Photo of Arch BevisArch Bevis (Brisbane, Australian Labor Party) Share this | | Hansard source

Every bill that comes before this parliament is important in its own way, but just rarely—just occasionally—we have bills before us the importance of which goes well beyond the current moment. The bill before us today is one of those. The Carbon Pollution Reduction Scheme Bill 2010 is not just a bill that is important for the here and now. This is one of those occasions where, in the years to come, our children will ask us what we were doing and what we did about this when we had the opportunity. Our grandchildren will ask us those questions. This is one of those rare occasions when the nation needs and expects those of us in this place—all of us, but especially those in leadership roles—to demonstrate that leadership and to demonstrate some statesmanship qualities.

For a while last year, it appeared that that might be the case. Sadly, that all fell apart on 1 December last year, when, by the slenderest of majorities, those opposite decided to jettison that approach in rebuffing the then Leader of the Opposition and taking a completely different course. Until a couple of months ago—December of last year—there was bipartisan support for this package of bills. Looking back on that, it seems as though the trust the government placed in some of those opposite involved in those negotiations and agreements was not justified. Perhaps last year the government should have focused on a public campaign rather than relying on the word of many of those opposite. But we did take the senior Liberal spokespeople at their word. Sadly, that has been proven to have been a mistake. Those opposite could not honour their word.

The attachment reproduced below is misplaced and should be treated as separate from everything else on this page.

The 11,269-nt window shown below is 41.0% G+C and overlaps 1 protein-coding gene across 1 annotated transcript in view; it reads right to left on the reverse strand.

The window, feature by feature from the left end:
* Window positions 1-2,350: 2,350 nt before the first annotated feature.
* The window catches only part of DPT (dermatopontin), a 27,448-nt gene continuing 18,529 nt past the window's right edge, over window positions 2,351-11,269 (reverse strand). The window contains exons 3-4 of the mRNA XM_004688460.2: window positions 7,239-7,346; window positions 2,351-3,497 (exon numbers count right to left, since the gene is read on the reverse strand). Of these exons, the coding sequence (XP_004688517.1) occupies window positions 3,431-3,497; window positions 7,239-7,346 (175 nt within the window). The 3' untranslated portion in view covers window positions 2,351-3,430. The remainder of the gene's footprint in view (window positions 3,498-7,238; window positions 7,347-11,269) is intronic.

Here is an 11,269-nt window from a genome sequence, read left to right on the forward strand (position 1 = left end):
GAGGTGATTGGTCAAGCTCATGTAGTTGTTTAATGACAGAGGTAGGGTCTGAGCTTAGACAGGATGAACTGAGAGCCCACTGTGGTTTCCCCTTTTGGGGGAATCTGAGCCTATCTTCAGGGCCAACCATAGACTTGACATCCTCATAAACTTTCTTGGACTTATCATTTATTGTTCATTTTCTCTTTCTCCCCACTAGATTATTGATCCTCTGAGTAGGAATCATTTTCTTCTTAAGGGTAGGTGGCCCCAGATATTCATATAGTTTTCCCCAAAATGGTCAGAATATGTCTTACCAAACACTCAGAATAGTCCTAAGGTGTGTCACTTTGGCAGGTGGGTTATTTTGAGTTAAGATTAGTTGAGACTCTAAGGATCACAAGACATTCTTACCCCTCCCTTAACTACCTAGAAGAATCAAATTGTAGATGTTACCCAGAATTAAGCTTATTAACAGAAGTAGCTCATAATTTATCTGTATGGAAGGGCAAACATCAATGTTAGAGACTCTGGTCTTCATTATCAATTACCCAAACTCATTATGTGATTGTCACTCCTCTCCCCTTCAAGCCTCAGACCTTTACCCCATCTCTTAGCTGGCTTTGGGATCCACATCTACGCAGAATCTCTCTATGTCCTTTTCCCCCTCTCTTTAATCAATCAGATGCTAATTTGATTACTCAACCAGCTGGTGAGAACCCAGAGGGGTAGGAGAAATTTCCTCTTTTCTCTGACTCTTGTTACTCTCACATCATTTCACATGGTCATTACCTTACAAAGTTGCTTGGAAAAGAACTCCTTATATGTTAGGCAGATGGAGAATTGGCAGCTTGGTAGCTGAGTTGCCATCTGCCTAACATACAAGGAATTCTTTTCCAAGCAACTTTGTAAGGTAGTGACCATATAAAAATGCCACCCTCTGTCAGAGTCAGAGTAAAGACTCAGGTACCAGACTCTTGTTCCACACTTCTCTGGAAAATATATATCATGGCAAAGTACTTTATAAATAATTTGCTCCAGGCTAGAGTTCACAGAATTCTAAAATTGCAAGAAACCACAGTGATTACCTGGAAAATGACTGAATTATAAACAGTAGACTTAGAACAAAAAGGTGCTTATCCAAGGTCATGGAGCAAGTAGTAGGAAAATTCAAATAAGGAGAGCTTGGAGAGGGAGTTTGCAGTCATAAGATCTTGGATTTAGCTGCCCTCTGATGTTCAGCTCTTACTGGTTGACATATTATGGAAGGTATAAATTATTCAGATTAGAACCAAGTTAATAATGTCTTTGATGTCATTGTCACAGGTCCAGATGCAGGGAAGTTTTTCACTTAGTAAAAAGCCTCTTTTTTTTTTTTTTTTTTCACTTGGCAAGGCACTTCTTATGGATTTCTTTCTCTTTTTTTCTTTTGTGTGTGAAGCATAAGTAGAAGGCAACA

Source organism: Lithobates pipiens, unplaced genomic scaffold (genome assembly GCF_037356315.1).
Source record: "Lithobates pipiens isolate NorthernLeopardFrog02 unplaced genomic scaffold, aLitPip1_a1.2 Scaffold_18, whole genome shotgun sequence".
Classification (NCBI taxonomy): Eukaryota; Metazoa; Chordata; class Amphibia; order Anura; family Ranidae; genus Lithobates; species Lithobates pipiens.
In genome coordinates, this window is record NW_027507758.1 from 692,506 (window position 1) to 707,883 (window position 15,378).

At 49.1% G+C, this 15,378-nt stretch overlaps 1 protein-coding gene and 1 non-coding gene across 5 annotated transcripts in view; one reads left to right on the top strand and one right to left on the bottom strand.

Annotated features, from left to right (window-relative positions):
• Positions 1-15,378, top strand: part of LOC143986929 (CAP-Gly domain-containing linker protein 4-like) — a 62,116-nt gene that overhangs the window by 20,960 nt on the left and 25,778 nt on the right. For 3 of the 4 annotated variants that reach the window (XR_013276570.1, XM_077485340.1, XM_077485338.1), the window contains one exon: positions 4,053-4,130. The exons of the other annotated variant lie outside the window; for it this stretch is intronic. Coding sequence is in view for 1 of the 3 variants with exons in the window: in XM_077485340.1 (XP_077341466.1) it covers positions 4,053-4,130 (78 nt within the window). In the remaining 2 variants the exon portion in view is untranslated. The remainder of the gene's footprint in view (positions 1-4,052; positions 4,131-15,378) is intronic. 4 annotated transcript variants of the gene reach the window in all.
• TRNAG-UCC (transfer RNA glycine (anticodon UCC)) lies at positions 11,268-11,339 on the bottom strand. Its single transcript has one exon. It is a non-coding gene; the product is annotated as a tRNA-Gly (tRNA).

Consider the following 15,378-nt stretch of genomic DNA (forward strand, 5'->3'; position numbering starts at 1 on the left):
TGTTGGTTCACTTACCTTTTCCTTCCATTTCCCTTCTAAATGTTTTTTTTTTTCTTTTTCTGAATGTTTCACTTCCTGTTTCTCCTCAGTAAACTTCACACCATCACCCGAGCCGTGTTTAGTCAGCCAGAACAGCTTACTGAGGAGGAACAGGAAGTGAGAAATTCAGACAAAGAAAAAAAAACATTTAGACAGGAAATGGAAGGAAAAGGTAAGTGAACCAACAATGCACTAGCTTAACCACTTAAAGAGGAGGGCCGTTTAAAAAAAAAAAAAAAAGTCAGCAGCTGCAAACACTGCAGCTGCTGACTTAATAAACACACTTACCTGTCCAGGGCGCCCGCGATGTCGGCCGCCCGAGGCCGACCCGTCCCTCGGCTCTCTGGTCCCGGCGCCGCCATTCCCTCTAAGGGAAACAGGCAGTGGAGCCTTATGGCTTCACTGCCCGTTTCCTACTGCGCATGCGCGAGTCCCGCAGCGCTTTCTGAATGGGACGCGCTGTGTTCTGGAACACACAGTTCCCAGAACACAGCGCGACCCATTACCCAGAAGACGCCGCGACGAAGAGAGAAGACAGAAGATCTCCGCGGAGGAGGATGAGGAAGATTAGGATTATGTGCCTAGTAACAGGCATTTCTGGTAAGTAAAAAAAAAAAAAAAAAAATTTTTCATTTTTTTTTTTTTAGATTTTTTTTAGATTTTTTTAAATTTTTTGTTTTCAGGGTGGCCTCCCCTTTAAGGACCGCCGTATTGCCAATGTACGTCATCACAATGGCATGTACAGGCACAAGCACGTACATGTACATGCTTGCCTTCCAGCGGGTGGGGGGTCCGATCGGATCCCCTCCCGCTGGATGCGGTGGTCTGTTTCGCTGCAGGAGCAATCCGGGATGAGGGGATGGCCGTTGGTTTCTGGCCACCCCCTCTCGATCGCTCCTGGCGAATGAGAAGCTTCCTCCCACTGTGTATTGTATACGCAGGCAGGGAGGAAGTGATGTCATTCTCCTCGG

The agreement that was reached between the government and the Liberal and National parties has been dishonoured by a majority of those opposite. I am reminded of the words of the shadow Treasurer, the member for North Sydney, Joe Hockey, on 1 December last year. He said:

The Government put on the table a deal. We accepted that deal. I sought to honour that deal.

That was true of the member for North Sydney on 1 December last year. Sadly, it is not the case for the member for North Sydney today, it would seem. Certainly it is no longer the case for a majority of those opposite. It is a harsh criticism to level at anybody, and I would not level it at all those opposite, because I know there are members on the opposition benches who still hold this matter to be important, but precious few of them appear willing to actually vote according to their conscience and best judgment. When you look back on those days in November and December last year, amazingly it does seem as though the Liberal Party was hijacked by the member for O’Connor, Wilson Tuckey, and the National Party senator Barnaby Joyce. Who would have thought that possible? But that appears to have been the outcome when you look back on the events in November and December.